As stated by the Motion Picture Association of America:
What is a Public Performance?
Suppose you invite a few friends over to watch a movie or a TV show that's no longer available on TV. You buy or rent a DVD or Blue-ray disc from the corner store or a digital video file from an online store and show the film or TV episode in your home that night. Have you violated copyright law by illegally "publicly performing" the movie or show? Of course not.
But suppose you took the same movie or TV episode and showed it to patrons at a club or bar that you happen to manage. In that case, you have infringed the copyright in the video work. Simply put, movies or TV shows obtained through a brick-and-mortar or online store are licensed for your private use; they are not licensed for exhibition to the public.
Why is the Creative Community Concerned About Such Performances?
The concept of "public performance" is central to copyright. If filmmakers, authors, playwrights, musicians and game designers do not retain ownership of their works, then there is little incentive for them to continue creating high-quality works in the future and there is little incentive for others to finance the creation of those works.
The Copyright Law does include a section specifically pertaining to classroom educational use in a nonprofit educational institution. A license or copyright permission is not required under the following conditions:
- The performance is in a classroom and is being used for instructional purposes in a face-to-face setting and is not broadcast, transmitted or online.
- The performance must be part of a teaching activity, although it does not need to be part of a regular course.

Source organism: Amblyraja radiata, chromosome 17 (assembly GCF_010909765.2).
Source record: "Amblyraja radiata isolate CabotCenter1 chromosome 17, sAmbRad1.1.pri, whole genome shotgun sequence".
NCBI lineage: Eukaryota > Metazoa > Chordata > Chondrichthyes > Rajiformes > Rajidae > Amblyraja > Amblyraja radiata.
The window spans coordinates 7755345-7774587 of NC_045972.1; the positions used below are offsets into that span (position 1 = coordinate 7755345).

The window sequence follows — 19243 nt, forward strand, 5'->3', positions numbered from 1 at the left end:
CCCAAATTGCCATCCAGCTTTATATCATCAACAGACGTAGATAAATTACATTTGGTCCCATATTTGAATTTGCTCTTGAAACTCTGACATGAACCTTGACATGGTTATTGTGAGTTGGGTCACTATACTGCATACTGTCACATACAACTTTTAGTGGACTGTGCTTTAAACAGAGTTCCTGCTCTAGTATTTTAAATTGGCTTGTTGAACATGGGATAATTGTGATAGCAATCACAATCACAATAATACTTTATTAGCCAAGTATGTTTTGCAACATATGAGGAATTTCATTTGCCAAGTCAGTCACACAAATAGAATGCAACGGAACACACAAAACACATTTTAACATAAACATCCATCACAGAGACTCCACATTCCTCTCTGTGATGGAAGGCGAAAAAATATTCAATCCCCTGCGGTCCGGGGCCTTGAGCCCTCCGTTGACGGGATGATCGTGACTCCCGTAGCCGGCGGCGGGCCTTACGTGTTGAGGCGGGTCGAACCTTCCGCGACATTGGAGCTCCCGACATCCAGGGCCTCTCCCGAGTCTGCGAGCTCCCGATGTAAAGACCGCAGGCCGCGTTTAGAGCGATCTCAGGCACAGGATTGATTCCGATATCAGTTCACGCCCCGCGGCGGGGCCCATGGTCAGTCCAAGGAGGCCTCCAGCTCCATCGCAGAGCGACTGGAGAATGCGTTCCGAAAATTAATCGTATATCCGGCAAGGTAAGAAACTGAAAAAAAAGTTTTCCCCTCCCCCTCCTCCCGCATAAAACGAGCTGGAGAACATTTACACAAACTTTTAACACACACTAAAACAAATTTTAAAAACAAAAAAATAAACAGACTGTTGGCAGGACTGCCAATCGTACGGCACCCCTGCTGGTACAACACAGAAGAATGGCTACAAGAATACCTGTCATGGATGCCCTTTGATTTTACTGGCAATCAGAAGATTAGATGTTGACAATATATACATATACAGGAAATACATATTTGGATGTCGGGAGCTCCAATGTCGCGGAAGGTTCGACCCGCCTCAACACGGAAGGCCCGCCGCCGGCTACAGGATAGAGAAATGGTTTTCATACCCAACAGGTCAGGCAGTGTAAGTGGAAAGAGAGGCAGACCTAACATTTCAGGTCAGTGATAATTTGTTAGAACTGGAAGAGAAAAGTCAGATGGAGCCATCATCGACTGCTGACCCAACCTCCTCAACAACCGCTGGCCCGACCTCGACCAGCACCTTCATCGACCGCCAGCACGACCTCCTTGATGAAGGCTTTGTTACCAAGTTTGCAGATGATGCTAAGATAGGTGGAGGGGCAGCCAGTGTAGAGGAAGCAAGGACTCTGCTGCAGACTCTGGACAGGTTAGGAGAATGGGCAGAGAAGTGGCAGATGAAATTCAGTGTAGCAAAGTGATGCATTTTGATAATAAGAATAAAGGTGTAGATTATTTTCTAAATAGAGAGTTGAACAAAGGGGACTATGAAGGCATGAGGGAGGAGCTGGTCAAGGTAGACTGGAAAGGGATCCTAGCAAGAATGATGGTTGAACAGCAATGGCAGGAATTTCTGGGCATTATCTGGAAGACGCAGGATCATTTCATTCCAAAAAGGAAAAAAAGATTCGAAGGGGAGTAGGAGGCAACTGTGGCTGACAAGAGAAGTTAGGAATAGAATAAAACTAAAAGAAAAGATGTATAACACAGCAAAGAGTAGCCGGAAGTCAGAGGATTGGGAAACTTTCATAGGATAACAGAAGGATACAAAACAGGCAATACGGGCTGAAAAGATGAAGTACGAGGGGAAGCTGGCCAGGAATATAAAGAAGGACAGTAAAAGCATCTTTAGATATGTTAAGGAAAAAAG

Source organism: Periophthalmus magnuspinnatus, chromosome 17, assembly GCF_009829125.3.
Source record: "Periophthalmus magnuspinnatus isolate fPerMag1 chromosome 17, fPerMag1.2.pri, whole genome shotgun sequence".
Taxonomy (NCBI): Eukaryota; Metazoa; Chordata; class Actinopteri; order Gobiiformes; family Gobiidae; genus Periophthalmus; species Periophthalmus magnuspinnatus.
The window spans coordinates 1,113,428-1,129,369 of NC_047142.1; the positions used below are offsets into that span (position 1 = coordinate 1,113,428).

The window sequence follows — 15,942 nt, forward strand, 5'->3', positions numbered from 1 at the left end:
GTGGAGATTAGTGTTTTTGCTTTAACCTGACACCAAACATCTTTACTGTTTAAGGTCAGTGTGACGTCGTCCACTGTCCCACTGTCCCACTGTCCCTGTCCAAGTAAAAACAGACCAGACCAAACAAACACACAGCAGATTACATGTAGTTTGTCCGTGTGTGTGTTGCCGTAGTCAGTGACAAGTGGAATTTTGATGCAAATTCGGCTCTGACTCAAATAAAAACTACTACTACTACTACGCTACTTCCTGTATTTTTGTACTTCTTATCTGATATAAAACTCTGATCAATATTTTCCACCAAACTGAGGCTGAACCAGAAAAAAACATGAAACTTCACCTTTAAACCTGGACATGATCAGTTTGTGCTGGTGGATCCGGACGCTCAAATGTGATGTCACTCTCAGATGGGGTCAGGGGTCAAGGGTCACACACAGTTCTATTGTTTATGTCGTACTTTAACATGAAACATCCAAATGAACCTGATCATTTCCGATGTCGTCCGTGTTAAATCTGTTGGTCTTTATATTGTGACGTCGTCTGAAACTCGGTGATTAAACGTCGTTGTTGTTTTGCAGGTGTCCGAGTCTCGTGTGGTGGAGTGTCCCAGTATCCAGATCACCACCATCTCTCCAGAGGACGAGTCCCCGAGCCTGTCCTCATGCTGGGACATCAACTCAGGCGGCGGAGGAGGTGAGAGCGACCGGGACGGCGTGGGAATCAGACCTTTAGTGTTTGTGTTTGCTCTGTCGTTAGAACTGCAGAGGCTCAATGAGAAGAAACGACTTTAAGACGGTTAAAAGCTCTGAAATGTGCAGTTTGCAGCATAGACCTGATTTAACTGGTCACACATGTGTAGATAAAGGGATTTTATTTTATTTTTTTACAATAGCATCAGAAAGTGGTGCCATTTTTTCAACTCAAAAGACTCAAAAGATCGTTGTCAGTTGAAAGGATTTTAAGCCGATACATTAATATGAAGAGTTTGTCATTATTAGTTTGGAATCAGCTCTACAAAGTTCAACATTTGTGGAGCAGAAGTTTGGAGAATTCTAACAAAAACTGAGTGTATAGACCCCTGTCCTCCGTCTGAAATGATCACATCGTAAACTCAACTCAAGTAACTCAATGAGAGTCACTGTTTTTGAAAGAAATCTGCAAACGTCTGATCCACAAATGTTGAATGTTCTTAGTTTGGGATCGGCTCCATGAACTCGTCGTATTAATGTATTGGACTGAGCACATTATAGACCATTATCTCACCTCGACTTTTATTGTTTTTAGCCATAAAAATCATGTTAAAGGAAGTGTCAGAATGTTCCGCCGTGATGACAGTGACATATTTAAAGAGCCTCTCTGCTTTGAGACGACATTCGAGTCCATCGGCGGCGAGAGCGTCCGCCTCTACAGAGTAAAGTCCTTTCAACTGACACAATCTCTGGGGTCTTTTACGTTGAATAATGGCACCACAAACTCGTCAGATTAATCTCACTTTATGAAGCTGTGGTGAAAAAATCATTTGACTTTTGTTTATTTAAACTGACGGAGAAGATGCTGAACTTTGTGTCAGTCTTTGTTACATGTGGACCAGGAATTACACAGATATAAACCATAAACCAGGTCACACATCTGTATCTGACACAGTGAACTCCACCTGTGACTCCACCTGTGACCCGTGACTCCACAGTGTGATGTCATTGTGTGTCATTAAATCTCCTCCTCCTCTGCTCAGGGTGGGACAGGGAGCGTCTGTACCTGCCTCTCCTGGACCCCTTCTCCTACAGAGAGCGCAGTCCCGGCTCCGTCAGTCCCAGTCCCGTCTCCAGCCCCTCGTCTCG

These rules are specified in Section 110(1) of the U.S. Copyright Act. A separate statue provides for performing a work through any transmission to students, such as through distance education or from an Educational Institution's server. That statute, which is known as the "TEACH ACT" and codified under Section 110(2) of the U.S. Copyright Act, may be used by complying with numerous requirements.
The Federal Copyright Act (Title 17 of the U.S. Code) governs how copyrighted materials, such as movies, may be used. Neither the rental nor the purchase of a copy of a copyrighted work carries with it the right to publicly exhibit the work. No additional license is required to privately view a movie or other copyrighted work with a few friends and family or in certain narrowly defined face-to-face teaching activities. However, bars, restaurants, private clubs, prisons, lodges, factories, summer camps, public libraries, daycare facilities, parks and recreation departments, churches and non-classroom use at schools and universities are all examples of situations where a public performance license must be obtained. This legal requirement applies regardless of whether an admission fee is charged, whether the institution or organization is commercial or non-profit, or whether a federal or state agency is involved.
"Willful" infringement of these rules concerning public performances for commercial or financial gain is a federal crime carrying a maximum sentence of up to five years in jail and/or a $250,000 fine. Even inadvertent infringement is subject to substantial civil damages.